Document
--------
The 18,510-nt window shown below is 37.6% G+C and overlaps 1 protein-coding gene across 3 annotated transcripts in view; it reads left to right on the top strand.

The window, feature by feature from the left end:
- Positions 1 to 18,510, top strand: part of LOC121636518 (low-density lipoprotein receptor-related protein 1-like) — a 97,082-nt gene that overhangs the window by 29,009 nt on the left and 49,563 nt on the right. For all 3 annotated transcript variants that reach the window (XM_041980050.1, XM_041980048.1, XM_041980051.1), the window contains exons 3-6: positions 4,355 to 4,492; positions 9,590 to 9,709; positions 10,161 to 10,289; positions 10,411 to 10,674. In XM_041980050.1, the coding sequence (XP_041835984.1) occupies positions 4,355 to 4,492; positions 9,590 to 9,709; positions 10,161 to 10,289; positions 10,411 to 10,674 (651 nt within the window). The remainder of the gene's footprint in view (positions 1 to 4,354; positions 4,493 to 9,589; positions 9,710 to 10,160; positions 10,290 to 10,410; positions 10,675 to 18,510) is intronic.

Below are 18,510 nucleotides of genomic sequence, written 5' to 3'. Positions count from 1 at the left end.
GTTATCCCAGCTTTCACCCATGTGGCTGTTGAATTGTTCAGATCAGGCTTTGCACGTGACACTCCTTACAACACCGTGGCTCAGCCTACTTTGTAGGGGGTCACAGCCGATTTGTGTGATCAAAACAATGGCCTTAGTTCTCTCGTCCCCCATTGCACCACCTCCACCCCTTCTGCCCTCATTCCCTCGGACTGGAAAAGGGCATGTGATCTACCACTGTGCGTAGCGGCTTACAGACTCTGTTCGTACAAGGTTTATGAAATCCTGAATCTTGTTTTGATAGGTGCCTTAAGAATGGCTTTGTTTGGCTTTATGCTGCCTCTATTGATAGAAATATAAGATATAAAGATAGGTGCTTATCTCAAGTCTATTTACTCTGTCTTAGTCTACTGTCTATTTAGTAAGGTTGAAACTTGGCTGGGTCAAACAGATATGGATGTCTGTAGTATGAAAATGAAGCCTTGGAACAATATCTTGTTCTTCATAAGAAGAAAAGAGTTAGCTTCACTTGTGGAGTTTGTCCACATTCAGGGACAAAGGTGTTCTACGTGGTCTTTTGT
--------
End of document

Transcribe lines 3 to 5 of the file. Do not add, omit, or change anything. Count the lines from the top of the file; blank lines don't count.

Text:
- Positions 1 to 18,510, top strand: part of LOC121636518 (low-density lipoprotein receptor-related protein 1-like) — a 97,082-nt gene that overhangs the window by 29,009 nt on the left and 49,563 nt on the right. For all 3 annotated transcript variants that reach the window (XM_041980050.1, XM_041980048.1, XM_041980051.1), the window contains exons 3-6: positions 4,355 to 4,492; positions 9,590 to 9,709; positions 10,161 to 10,289; positions 10,411 to 10,674. In XM_041980050.1, the coding sequence (XP_041835984.1) occupies positions 4,355 to 4,492; positions 9,590 to 9,709; positions 10,161 to 10,289; positions 10,411 to 10,674 (651 nt within the window). The remainder of the gene's footprint in view (positions 1 to 4,354; positions 4,493 to 9,589; positions 9,710 to 10,160; positions 10,290 to 10,410; positions 10,675 to 18,510) is intronic.

Below are 18,510 nucleotides of genomic sequence, written 5' to 3'. Positions count from 1 at the left end.
GTTATCCCAGCTTTCACCCATGTGGCTGTTGAATTGTTCAGATCAGGCTTTGCACGTGACACTCCTTACAACACCGTGGCTCAGCCTACTTTGTAGGGGGTCACAGCCGATTTGTGTGATCAAAACAATGGCCTTAGTTCTCTCGTCCCCCATTGCACCACCTCCACCCCTTCTGCCCTCATTCCCTCGGACTGGAAAAGGGCATGTGATCTACCACTGTGCGTAGCGGCTTACAGACTCTGTTCGTACAAGGTTTATGAAATCCTGAATCTTGTTTTGATAGGTGCCTTAAGAATGGCTTTGTTTGGCTTTATGCTGCCTCTATTGATAGAAATATAAGATATAAAGATAGGTGCTTATCTCAAGTCTATTTACTCTGTCTTAGTCTACTGTCTATTTAGTAAGGTTGAAACTTGGCTGGGTCAAACAGATATGGATGTCTGTAGTATGAAAATGAAGCCTTGGAACAATATCTTGTTCTTCATAAGAAGAAAAGAGTTAGCTTCACTTGTGGAGTTTGTCCACATTCAGGGACAAAGGTGTTCTACGTGGTCTTTTGT